By Shania Kuo
It’s almost the end of the school year, and while other clubs are continuing with their activities as normal, or wrapping them up, one club has kicked production to an all-time high. Yearbook Club is a club that works continuously from the beginning of the year to the end. For seniors, the yearbook is a memento of their memories made in high school; this book will be used for reflection in the future after students depart for college and future careers.
The staff of Yearbook Club is rarely acknowledged. Most people only see them as photographers at school events such as the pep rally and sports games. However, photography is only scratching the surface of the work the Yearbook staff does. The other magic happens late at night when students hunch over a computer to find the most appealing photos of students and piece together the pages of the yearbook.
My first experience as a member of the Yearbook staff was two years ago. I was an 8th grader and my sister, Sienna Kuo, was the Co-Editor-in-Chief at the time, alongside Emma Devereaux. That year, the former Vice Principal, Mr. Imperial, was in charge of the yearbook, and I had the chance to see and experience the stress that came with meeting deadlines and experiencing technology troubles. Not to mention the thought that went into layout planning. As an 8th grader, I did not have much experience back then. So while I did not fully experience the stresses, I saw the state of stress my sister was in as deadlines neared.
Speaking of deadlines, they fly by quickly and so does time at meetings. Students have to work hard at home to make sure pages are completed and we do not fall behind. Deadlines can be tough to make when students have communication issues with each other. Jodi Yeh stated that the hardest part was, “definitely taking the photos to meet deadlines. Oftentimes we found ourselves in a bad spot for action shots of sports, and it was extremely stressful with the approaching due dates.”
For that reason, it is almost impossible for a smooth start to finish. Whether we like to admit it or not, students and even teachers, like to procrastinate as part of human nature, and that makes it difficult for the Yearbook staff. Compromises constantly have to be made, and the staff has to deal with a wave of complaints and hurdles all the time.
However, that is why Yearbook has some of the brightest students as staff members. Members include Laura Angelone, Rosalie Coschignano, Jack Casey, Jed Kaiser, Robert Morris, and Jodi Yeh. The Yearbook staff has many brilliant minds that can figure out problems and make a bad situation better.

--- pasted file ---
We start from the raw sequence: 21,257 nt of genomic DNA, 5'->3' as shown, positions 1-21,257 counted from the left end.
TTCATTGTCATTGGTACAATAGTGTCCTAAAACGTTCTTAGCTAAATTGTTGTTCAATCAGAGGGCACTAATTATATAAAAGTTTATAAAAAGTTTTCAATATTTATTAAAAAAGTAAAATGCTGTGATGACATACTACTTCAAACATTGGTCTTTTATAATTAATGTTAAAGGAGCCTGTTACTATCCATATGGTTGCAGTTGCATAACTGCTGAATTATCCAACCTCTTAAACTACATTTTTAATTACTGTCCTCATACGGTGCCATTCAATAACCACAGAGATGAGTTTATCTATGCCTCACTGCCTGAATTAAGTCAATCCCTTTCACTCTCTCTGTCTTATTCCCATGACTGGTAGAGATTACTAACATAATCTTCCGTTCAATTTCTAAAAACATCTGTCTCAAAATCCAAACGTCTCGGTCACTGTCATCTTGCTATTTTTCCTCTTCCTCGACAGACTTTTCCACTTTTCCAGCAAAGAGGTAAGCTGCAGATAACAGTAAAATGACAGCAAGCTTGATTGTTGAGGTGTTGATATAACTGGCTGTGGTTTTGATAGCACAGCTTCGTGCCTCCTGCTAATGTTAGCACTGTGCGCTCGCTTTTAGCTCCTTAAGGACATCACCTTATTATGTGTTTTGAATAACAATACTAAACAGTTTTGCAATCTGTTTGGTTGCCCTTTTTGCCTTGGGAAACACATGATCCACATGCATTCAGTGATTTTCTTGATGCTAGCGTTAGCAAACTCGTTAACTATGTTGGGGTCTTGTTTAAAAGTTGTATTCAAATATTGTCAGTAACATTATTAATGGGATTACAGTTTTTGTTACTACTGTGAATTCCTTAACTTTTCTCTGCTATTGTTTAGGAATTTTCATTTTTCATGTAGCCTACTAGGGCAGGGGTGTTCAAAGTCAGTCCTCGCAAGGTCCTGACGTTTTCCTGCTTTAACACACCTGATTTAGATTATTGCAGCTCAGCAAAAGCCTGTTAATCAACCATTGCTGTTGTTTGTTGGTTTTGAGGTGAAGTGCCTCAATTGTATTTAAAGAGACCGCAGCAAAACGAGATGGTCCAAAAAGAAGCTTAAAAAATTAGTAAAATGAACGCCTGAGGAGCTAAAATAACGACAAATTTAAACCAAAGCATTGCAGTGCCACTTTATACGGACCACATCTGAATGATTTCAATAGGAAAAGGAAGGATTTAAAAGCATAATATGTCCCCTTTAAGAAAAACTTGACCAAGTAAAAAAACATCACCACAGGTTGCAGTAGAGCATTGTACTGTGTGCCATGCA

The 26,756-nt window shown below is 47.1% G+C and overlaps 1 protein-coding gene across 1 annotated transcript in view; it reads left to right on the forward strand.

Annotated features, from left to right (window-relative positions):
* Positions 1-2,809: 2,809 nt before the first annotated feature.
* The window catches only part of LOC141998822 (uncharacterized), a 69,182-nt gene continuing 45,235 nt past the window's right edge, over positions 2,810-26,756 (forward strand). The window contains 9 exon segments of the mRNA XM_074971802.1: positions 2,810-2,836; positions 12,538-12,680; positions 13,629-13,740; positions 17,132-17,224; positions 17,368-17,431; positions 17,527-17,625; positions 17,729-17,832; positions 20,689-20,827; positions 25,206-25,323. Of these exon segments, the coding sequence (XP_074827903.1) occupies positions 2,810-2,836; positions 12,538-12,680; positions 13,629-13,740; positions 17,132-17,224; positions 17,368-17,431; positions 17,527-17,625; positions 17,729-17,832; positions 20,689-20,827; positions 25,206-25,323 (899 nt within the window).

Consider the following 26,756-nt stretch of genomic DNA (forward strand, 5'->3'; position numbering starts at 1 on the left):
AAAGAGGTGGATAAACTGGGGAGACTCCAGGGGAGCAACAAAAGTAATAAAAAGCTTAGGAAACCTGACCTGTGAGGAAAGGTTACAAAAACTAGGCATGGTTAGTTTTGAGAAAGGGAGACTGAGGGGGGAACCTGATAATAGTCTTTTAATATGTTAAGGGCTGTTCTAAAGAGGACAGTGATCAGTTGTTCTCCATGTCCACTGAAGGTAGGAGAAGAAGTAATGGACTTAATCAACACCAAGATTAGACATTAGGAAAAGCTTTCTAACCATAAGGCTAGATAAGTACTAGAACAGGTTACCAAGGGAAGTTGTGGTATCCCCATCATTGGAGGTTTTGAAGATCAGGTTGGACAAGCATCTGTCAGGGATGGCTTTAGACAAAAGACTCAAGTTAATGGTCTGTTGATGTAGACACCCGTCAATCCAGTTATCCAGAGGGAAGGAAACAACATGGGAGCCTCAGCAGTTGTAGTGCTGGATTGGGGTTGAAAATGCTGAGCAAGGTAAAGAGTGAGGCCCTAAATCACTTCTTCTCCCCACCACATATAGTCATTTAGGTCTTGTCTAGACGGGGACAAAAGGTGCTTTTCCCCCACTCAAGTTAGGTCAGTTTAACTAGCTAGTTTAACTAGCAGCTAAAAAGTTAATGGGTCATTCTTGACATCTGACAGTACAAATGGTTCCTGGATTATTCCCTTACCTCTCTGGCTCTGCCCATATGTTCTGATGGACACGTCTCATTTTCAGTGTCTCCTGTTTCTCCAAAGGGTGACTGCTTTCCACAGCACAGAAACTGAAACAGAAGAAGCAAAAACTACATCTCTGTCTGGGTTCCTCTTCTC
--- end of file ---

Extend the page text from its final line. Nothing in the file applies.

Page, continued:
However, without a figurehead spearheading all of the yearbook activity, it would be impossible to communicate. This year and last year, Ms. Velez has taken on the task of the Oyster Bay Yearbook Supervisor, and with her guidance, the staff has been able to keep on task. When asked about what she struggled with during her two-year term, she stated, “The biggest challenge was creating a photography schedule. The students of Oyster Bay High School are so talented and involved in the school that they are very busy. Most of the yearbook members were also athletes, so trying to find someone who was available would occasionally become a struggle.”
The job of yearbook supervisor and staff member is stressful, especially with the current lack of staff. However, I do not regret coming back to Yearbook. When I was in 9th grade, I was afraid of joining yearbook because I did not think I would not have the time to attend the meetings. Now that I am a 10th grader and I have a handle on how to manage time better, I decided to rejoin Yearbook. If I am going to be completely honest, I love doing it. Computer work is not my favorite activity, but I love being able to assist in designing the yearbook.
People are always talking about how very few people read what the staff writes, and students go straight to the photograph sections. However, those pictures are work that the staff has compiled together. Whether people read what the staff writes or not is up to them, but it is only a part of all the effort that has gone into the book. The fact that people have taken the time to acknowledge the photos themselves shows that people appreciate the effort made by the Yearbook staff and all the days they invested into creating a physical manifestation of memories.
The year is coming to an end, and soon most of the Yearbook staff will be graduating. These graduating seniors will leave behind a huge role for Jodi Yeh to fill, but we will be able to prevail. To Jodi Yeh, Ms. Velez leaves a note of encouragement:
You have all the attributes of an amazing Editor-in-Chief. This current yearbook was brought to life with your incredible layout designs and photography. You understand the importance of a deadline, and you have shown an admirable drive to complete this book despite the other various activities you play a large role in. You will be the backbone to next year's yearbook. Stay persistent, stay motivated, stay you.
I am so proud of you,
Next year will be the start of a new year of work, but for now, it is important to focus on our accomplishments. This year we ended on a high note, and we congratulate those who invested their time into recording the year’s memories.